Amish America recently sent me a list of questions their readers submitted in response to an article about my book. Erik Wesner, the site’s editor, gave me permission to share a few here on my own site!
I thought I’d start with this one and fill in a bit more of the story.
“Are you ever too late and the baby’s already come??? I’m a volunteer emergency medical responder and once (I was called to a scene where) a lady’d just had a baby… I’ve never been more scared in my life! But considering I haven’t had kids of my own, I had no idea what to expect…”
It happens on occasion, though I work sooo hard to make it on time! I talk a LOT with my clients in regard to knowing when to call me as most missed births occur when the realization I ought to be called comes a mite late. But when I do miss a birth, it’s generally only by minutes and, thankfully, no one so far has suffered a poor outcome because of my tardiness.
Only once did EMS get called, and that was when another midwife’s client called far, far too late and in the midst of a wild March snowstorm. Being the other midwife’s client, she already lived a solid hour away from me on a good day. It took me two hours to get there, and then I discovered I’d been given wrong directions! I pounded on door after door before I finally stumbled through the right one, only to find the baby born and the mama ready to birth her placenta.
But EMS wasn’t officially called, now that I think of it—the paramedic who lived next door had been summoned. So, she was there, nervous and clearly relieved to welcome me inside. The paramedic went home, I received the placenta, tidied up the mess, and tended to the paperwork while mom and baby had a warm snack. Then I examined the baby, saw the mom to a shower and potty, tucked them away into bed, and fought my way back home through the ice and drifts.
Here’s what I didn’t put in my Amish America answer:
I actually had my son, Paul, then twelve, in tow that crazy night, too.
Brent, Paul’s dad and my husband, had died only seven weeks prior and we’d yet to learn how opposed he was to staying home alone. Hannah was away at a friend’s for the night and none of our near neighbors known to us were home or even close to home. Paul trailed me as I rushed to dress and dash out the door, begging me not to leave him.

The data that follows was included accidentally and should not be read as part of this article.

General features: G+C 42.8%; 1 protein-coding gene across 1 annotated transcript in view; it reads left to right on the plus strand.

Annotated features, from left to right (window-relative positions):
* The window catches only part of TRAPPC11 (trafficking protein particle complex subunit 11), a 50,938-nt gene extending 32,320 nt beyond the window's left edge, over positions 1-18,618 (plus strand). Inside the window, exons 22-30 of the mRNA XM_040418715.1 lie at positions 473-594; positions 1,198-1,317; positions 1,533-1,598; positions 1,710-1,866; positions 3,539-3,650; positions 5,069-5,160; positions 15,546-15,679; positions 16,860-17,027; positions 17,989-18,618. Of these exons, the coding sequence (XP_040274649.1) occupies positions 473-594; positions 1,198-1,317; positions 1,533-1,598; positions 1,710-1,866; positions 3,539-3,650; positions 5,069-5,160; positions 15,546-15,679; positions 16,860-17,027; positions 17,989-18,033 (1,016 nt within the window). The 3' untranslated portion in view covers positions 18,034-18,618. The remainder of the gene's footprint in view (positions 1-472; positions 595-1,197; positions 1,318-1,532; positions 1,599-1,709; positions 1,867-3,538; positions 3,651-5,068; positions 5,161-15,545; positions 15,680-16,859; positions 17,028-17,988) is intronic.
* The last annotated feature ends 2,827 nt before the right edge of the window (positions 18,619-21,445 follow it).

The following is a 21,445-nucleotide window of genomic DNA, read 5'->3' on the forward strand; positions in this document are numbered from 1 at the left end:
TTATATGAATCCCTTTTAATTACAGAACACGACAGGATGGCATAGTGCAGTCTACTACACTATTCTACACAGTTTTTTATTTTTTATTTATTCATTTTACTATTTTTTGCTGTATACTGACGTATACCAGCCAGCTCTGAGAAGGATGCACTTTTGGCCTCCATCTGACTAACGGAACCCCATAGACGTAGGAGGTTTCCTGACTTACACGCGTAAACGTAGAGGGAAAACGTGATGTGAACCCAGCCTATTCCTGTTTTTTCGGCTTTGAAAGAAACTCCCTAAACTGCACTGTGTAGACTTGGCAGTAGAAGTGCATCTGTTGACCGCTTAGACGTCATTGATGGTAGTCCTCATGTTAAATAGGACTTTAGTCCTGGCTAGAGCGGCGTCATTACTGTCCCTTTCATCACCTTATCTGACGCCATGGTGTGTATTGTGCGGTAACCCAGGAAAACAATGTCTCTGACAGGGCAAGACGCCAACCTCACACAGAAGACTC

Basically as a threat I said, “Paul, I HAVE to go! If you can’t stay home alone, you’ll have to come with me!”
“Okay, Mom! I’ll come!”
That stopped me in my tracks. “Whaa–?”
“I’ll come! What can I do? Should I take your stuff to the car?”
I blinked my eyes and shut my gaping mouth. The man on the telephone had told me his wife had been in labor forty-one hours already, and had been feeling like she could push for the last of those hours. They were Amish and I doubted they’d be happy to find I’d brought a boy along but, gosh, shouldn’t they have called sooner?
I smiled at Paul and said, “Yes, Honey, please take my gear out there. And start the van while you’re at it, will you?”
The next thing we knew, we were slipping along M-66 and Paul, fairly crackling with both relief and adrenaline said, “Okay, Mom! What are the prayer requests?”
I filled him in and he warmed my heart with a most thoughtful and sincere prayer, and then he kept me entertained with a steady stream of talk until we finally arrived in the right driveway.
I introduced myself to the Amishman who answered the door and said, “I’m sorry, but I had to bring my son.”
Paul brought in the gear and retired to wherever the Amishman banished him. When it was time to go, Paul repacked the car and talked to me all the way home.
When at last I’d slid and skittered back up the hill and into our driveway, I relaxed against my seat a minute and exhaled, worn thoroughly out by the excitement of the strange night.
And Paul turned to me, beaming, “Mom, wasn’t that just like a nice date?”
What a kid!
I had to laugh out loud at that, even as I began formulating a plan for remedying his fears.
Kim Woodard Osterholzer, Colorado Springs Homebirth Midwife and Author
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